Skip to content

Instantly share code, notes, and snippets.

What would you like to do?
How to get started contributing to a Humanitarian OpenStreetMap task

##How to get started contributing to a Humanitarian OpenStreetMap Team task


OpenStreetMap (OSM) is an open-source map of the world that anyone can edit. But like any map, it's incomplete.

The Humanitarian OpenStreetMap Team (HOT) helps organize people to improve the OSM map for crisis areas, mostly so aid workers can find their way around and make decisions about undermapped places. The data in these crisis areas is often very poor, or completely non-existent. Therefore any contribution you make at all will be a vast improvement, and could materially help people who are on the ground right now, looking at this data as you edit it, and deciding where to go and who to help.

There are many HOT tasks active at once. As of August 2014, the highest-priority tasks are Gaza and areas affected by the West African Ebola outbreak.

###Tasks and Tools

The HOT Tasking Manager has a list of current tasks. They all split a given area into a number of sub-tasks. Each of these areas needs some kind of mapping work – common tasks include tracing roads or buildings from satellite imagery, or identifying residential areas. Some tasks are easier than others; if you don't feel up to one of them, simply cancel out and try another!

All of these tasks involve editing OpenStreetMap. The two most popular tools for doing this are iD, a web-based tool created by Mapbox, and JOSM, a java app pronounced "jaws-um". Both have their quirks: iD has a very user-friendly interface which requires zero setup but doesn't allow much in the way of power usage, which can result in slower (but safer) mapping; and JOSM is notoriously user-surly but is super-fast for some situations, once you get all the kinks ironed out.

###Setting Up JOSM

As iD is fairly self-explanatory, I'll list a few tricks to get JOSM working for you. Here's a sample process to get JOSM set up to easily map buildings, as in the Gaza tasks.

  1. Create an OpenStreetMap account.
  2. Install or update Java.
  3. Install JOSM.
  4. Start JOSM and open Edit > Preferences.
  5. In the "Connection Settings" pane (globe icon), enter your OSM login information.
  6. In the "Plugins" pane (power plug icon), click the "Download list" button.
  7. Search for "Buildings" in the plugins list, and when it is found, check the box.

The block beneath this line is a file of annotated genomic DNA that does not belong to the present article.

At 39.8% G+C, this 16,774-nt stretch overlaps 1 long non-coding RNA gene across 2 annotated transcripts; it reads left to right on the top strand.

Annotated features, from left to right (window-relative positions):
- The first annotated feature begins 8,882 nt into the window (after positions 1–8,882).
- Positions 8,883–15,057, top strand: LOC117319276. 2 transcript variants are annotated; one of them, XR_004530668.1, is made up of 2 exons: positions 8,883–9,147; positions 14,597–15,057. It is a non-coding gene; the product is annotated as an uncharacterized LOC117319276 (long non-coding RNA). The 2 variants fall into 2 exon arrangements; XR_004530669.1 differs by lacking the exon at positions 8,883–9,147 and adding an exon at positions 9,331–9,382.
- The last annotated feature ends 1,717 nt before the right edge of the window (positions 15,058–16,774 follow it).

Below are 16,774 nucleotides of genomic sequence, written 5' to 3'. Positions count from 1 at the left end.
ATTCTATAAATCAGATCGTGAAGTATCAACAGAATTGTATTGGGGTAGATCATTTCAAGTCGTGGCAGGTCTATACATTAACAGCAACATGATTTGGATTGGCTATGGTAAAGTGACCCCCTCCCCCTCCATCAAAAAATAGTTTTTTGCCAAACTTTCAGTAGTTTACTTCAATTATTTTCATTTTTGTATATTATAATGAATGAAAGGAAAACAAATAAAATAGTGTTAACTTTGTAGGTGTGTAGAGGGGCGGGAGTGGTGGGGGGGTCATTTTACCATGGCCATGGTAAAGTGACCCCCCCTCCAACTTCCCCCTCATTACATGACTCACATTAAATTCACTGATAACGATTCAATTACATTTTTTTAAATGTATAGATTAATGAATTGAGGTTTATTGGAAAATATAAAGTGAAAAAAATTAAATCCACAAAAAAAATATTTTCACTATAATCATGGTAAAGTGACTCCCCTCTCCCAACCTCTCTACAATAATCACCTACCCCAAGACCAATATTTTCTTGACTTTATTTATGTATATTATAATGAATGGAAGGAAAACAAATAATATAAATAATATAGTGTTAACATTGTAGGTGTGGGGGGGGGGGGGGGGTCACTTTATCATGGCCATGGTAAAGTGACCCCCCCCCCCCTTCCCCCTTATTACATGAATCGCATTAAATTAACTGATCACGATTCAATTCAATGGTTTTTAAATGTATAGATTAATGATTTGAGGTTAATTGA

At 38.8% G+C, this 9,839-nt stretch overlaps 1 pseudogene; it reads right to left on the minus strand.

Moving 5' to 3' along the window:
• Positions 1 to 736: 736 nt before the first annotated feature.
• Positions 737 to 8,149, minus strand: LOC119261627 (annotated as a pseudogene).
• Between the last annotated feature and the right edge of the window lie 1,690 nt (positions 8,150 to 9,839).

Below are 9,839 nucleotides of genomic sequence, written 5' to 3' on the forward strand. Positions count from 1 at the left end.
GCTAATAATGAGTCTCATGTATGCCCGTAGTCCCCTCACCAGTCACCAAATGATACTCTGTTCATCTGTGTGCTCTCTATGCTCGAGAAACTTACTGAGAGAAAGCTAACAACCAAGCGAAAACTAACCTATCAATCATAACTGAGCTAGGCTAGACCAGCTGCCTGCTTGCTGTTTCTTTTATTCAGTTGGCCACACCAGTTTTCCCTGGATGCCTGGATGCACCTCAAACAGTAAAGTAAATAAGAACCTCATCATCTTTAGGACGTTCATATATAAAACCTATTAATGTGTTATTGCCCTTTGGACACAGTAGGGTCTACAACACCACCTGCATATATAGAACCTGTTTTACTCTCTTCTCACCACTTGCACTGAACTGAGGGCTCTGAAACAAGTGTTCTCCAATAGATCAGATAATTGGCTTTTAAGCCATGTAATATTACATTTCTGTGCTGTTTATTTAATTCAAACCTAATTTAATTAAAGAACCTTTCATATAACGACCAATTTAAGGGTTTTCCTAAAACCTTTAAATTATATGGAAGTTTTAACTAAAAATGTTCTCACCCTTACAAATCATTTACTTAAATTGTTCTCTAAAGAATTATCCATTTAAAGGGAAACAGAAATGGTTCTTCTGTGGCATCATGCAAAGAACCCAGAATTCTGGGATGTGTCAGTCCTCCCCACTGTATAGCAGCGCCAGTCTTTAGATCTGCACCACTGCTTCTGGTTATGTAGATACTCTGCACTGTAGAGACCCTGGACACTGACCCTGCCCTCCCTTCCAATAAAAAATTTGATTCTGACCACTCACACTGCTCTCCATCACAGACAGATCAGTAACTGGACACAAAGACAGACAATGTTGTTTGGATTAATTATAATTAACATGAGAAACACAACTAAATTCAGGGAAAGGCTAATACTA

8. Click the "Update Plugins" button, and when prompted, restart JOSM.
  9. In the "Remote Control" pane (third from the bottom), check the "Enable remote control" box.

That should be the extent of the setup.

###Choosing a Task

  1. In the HOT Tasking Manager, select a project, and read the instructions.
  2. Click either the "Start Contributing" button at the bottom or the "Contribute" button/tab at the top.
  3. Select a task – you may have to zoom in on the map to see individual task tiles, and you may wish to choose one inside a pink "high priority" area.
  4. Click "Start Mapping" to lock the task, and proceed to the editor-picking screen.
  5. Choose "JOSM" from the dropdown, using the small black arrow to the right of the editor name.
  6. Click the "Edit with JOSM" button.

This will open the editor and load the satellite imagery and any existing OpenStreetMap data. You may need to manually switch to JOSM to see it.

###Editing the Map

These are the shortcuts I use:

  • right-click to pan
  • mousewheel to zoom
  • "S" select tool
  • "B" buildings tool
  • "A" line-drawing tool
  • control-shift to rotate a selected object
  • "P" to separate a selected node from a selected line
  • "J" to join a selected node to a selected line

About the buildings tool: this speeds the drawing of a right rectangle with a "buildings = yes" tag. If you select an existing right-rectangular-area with the "S" select tool, and then draw a building with the "B" buildings tool, it will auto-align the new building to the old one.

When you are finished, click the "Upload button" (fourth from the left in the toolbar).

If there are no problems:

  1. Add a comment such as "Added buildings" in the space for comments.
  2. For the data source field, click the "obtain from current layers" link.

If problems are detected, further action may be required. "Unnamed ways" are generally fine to ignore, but "Crossing buildings" or "Untagged ways" should be fixed. If those problems exist: